"It seems the streets here run with blood..."

Chief Foreign Correspondent Lara Logan has filed this notebook from Baghdad. Anyone who is interested in life in that troubled city will want to read her gripping account. - Ed.

It is the middle of the night in Baghdad and from my window I can see the city lying in darkness. The night is quiet.

But I think about all the homes where a bed is lying empty, that terrible empty space where someone used to lay before they disappeared — another person kidnapped, another person who disappeared on the way somewhere and has not been seen or heard of since. Another family waiting in pain.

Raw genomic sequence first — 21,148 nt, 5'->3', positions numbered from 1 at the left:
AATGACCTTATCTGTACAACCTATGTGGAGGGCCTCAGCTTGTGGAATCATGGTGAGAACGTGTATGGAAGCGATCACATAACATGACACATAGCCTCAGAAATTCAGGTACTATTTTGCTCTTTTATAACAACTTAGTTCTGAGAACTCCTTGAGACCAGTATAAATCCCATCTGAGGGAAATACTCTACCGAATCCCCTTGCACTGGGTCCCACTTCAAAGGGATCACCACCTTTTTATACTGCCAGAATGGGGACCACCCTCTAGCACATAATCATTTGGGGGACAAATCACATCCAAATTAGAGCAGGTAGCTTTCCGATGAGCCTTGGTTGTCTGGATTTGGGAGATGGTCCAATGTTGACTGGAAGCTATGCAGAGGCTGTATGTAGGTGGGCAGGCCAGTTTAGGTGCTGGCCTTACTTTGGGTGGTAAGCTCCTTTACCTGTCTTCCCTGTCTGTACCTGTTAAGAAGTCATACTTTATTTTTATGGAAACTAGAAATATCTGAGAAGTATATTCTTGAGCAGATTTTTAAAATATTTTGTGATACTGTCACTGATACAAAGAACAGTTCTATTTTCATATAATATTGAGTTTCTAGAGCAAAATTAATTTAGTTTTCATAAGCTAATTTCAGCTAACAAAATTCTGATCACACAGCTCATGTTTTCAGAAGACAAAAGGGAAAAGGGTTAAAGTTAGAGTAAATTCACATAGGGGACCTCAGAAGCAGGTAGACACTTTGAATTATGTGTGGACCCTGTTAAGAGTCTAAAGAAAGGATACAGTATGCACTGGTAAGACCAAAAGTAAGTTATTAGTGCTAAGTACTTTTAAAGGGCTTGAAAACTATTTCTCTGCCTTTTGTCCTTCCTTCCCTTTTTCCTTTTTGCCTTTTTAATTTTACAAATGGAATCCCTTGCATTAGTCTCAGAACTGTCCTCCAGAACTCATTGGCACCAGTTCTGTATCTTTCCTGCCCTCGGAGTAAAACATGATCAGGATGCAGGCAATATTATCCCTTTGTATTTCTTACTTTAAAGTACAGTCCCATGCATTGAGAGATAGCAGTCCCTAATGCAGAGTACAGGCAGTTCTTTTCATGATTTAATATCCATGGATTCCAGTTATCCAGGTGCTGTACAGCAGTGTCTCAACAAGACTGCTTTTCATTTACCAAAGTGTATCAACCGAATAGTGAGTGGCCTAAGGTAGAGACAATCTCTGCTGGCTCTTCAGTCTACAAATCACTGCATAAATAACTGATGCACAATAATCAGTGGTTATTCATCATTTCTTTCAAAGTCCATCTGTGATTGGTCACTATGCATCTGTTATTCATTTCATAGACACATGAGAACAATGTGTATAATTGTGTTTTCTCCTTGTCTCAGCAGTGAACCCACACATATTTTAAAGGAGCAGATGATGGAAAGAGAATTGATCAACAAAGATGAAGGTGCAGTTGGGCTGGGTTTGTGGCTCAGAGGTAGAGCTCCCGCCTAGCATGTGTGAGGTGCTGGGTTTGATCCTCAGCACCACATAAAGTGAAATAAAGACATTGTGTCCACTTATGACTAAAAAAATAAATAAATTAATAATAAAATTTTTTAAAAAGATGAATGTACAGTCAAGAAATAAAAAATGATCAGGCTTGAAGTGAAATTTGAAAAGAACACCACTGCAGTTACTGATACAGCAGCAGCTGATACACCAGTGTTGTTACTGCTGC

This is how it works. Iraqis say: "if they haven't found the body, then they are probably still alive. Then you can still hope." That's the only way most people have any idea about the fate of their disappeared.

Sometimes they know immediately. When the lock is broken in the middle of the night and they walk into your home, through the rooms where your children sleep and drag your sons from their beds and tear your husband out of your arms – then, even before the bodies are found you know the men you love are most likely never coming back. Many say the men wear uniforms, police uniforms. The police say these uniforms are stolen or bought and have nothing to do with them.

It doesn't matter anymore.

The damage is done...

Check out the full story here.

  • Lara Logan

    Lara Logan's bold, award-winning reporting from war zones has earned her a prominent spot among the world's best foreign correspondents. Logan began contributing to 60 Minutes in 2005.